To explore some of the consequences of "text reuse," Ginsparg and Cornell physics Ph.D. student Daniel Citron compared the text from each of the 757,000 articles submitted to arXiv between 1991 and 2012. The headline from that study, published Monday in the Proceedings of the National Academy of Sciences (PNAS) is that the more text a paper poaches from already published work, the less frequently that paper tends to be cited. (The full paper is also available for free on arXiv.) It also found that text reuse is surprisingly common. After filtering out review articles and legitimate quoting, about one in 16 arXiv authors were found to have copied long phrases and sentences from their own previously published work that add up to about the same amount of text as this entire article. More worryingly, about one out of every 1000 of the submitting authors copied the equivalent of a paragraph's worth of text from other people's papers without citing them.
So where in the world is all this text reuse happening? Conspicuously missing from the PNAS paper is a global map of potential plagiarism. Whenever an author submits a paper to arXiv, the author declares his or her country of residence. So it should be possible to reveal which countries have the highest proportion of plagiarists. The reason no map was included, Ginsparg told ScienceInsider, is that all the text overlap detected in their study is not necessarily plagiarism.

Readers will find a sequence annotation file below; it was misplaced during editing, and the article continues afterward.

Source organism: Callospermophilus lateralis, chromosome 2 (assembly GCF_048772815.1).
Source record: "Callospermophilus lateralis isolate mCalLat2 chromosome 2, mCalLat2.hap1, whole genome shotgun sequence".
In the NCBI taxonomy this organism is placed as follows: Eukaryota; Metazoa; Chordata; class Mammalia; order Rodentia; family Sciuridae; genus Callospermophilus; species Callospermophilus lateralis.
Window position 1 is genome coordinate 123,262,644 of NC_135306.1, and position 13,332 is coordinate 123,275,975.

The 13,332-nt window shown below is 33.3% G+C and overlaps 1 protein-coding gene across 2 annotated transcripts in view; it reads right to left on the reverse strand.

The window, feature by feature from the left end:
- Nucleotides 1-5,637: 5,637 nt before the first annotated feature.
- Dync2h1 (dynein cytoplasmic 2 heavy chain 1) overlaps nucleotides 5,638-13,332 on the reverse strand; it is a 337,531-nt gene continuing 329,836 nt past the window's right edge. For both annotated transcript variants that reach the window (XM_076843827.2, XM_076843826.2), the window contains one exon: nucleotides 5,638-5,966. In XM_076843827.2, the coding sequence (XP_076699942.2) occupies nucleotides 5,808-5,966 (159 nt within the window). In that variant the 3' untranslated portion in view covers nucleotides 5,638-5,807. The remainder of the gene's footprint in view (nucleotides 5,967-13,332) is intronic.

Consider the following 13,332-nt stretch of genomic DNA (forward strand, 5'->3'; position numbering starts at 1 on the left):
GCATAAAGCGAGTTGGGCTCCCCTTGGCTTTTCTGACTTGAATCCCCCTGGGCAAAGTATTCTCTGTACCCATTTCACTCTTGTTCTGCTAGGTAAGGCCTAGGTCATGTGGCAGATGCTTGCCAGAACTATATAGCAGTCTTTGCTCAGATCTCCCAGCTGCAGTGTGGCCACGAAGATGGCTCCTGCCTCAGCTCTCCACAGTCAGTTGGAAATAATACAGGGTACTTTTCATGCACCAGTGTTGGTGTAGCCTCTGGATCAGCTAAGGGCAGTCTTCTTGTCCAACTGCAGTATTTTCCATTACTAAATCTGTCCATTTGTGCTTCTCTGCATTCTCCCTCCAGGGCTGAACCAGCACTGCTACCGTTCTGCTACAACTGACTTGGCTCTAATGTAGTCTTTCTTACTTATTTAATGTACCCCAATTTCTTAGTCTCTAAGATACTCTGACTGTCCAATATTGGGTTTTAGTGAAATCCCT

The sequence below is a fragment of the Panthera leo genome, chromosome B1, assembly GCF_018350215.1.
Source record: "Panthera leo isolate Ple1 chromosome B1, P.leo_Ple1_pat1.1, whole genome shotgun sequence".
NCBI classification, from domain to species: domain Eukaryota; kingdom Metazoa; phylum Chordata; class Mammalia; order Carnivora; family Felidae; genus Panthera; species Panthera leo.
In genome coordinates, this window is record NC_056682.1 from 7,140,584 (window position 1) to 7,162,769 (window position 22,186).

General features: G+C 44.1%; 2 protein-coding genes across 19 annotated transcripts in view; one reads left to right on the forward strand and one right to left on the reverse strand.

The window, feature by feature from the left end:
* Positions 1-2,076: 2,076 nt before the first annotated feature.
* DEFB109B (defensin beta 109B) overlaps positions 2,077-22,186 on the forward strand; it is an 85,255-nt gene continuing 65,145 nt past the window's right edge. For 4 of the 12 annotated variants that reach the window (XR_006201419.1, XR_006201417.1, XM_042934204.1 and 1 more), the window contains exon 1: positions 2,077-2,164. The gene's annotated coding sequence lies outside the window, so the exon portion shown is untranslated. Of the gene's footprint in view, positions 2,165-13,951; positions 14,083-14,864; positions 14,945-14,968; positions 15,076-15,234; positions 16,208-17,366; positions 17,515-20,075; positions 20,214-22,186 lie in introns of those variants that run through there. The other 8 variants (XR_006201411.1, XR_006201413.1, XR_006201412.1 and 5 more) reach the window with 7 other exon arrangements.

Ginsparg did agree, however, to share arXiv’s flagging data with ScienceInsider. Since 1 August 2011, when arXiv began systematically flagging for text overlap, 106,262 authors from 151 nations have submitted a total of 301,759 articles. (Each paper can have many more co-authors.) Overall, 3.2% (9591) of the papers were flagged. It's not just papers submitted en masse by a few bad apples, either. Those flagged papers came from 6% (6737) of the submitting authors. Put another way, one out of every 16 researchers who have submitted a paper to arXiv since August 2011 has been flagged by the plagiarism detector at least once.